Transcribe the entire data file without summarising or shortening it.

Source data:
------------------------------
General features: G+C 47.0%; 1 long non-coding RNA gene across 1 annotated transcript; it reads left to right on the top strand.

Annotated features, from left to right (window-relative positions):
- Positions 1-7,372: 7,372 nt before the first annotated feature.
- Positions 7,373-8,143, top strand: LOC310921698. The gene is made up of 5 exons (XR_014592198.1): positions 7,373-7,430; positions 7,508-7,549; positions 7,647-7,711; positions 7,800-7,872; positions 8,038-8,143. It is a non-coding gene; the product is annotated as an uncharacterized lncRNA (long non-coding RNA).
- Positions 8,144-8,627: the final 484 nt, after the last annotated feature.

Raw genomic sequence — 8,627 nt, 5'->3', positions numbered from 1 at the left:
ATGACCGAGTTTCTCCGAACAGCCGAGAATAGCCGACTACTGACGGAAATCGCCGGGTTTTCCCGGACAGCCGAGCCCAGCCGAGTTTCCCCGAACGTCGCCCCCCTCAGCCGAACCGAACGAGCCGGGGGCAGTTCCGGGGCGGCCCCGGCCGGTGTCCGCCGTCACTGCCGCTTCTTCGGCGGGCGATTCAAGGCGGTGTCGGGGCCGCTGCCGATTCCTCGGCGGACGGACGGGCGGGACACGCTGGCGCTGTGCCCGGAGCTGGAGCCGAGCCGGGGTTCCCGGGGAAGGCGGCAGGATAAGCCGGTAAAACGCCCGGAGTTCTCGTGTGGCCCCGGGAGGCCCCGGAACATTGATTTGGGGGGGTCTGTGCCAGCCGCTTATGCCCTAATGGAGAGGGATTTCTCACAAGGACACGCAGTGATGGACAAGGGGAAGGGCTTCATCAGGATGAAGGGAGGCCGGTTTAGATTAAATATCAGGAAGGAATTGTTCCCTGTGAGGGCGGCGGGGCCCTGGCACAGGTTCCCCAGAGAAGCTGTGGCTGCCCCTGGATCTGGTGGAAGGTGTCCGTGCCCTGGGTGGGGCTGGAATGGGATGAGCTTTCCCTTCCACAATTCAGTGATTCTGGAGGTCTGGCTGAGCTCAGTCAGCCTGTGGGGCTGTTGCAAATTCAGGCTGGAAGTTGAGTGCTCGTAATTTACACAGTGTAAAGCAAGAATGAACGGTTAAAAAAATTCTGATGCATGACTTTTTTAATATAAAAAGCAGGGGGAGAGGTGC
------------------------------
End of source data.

General features: G+C 47.0%; 1 long non-coding RNA gene across 1 annotated transcript; it reads left to right on the top strand.

Annotated features, from left to right (window-relative positions):
- Positions 1-7,372: 7,372 nt before the first annotated feature.
- Positions 7,373-8,143, top strand: LOC310921698. The gene is made up of 5 exons (XR_014592198.1): positions 7,373-7,430; positions 7,508-7,549; positions 7,647-7,711; positions 7,800-7,872; positions 8,038-8,143. It is a non-coding gene; the product is annotated as an uncharacterized lncRNA (long non-coding RNA).
- Positions 8,144-8,627: the final 484 nt, after the last annotated feature.

Raw genomic sequence — 8,627 nt, 5'->3', positions numbered from 1 at the left:
ATGACCGAGTTTCTCCGAACAGCCGAGAATAGCCGACTACTGACGGAAATCGCCGGGTTTTCCCGGACAGCCGAGCCCAGCCGAGTTTCCCCGAACGTCGCCCCCCTCAGCCGAACCGAACGAGCCGGGGGCAGTTCCGGGGCGGCCCCGGCCGGTGTCCGCCGTCACTGCCGCTTCTTCGGCGGGCGATTCAAGGCGGTGTCGGGGCCGCTGCCGATTCCTCGGCGGACGGACGGGCGGGACACGCTGGCGCTGTGCCCGGAGCTGGAGCCGAGCCGGGGTTCCCGGGGAAGGCGGCAGGATAAGCCGGTAAAACGCCCGGAGTTCTCGTGTGGCCCCGGGAGGCCCCGGAACATTGATTTGGGGGGGTCTGTGCCAGCCGCTTATGCCCTAATGGAGAGGGATTTCTCACAAGGACACGCAGTGATGGACAAGGGGAAGGGCTTCATCAGGATGAAGGGAGGCCGGTTTAGATTAAATATCAGGAAGGAATTGTTCCCTGTGAGGGCGGCGGGGCCCTGGCACAGGTTCCCCAGAGAAGCTGTGGCTGCCCCTGGATCTGGTGGAAGGTGTCCGTGCCCTGGGTGGGGCTGGAATGGGATGAGCTTTCCCTTCCACAATTCAGTGATTCTGGAGGTCTGGCTGAGCTCAGTCAGCCTGTGGGGCTGTTGCAAATTCAGGCTGGAAGTTGAGTGCTCGTAATTTACACAGTGTAAAGCAAGAATGAACGGTTAAAAAAATTCTGATGCATGACTTTTTTAATATAAAAAGCAGGGGGAGAGGTGC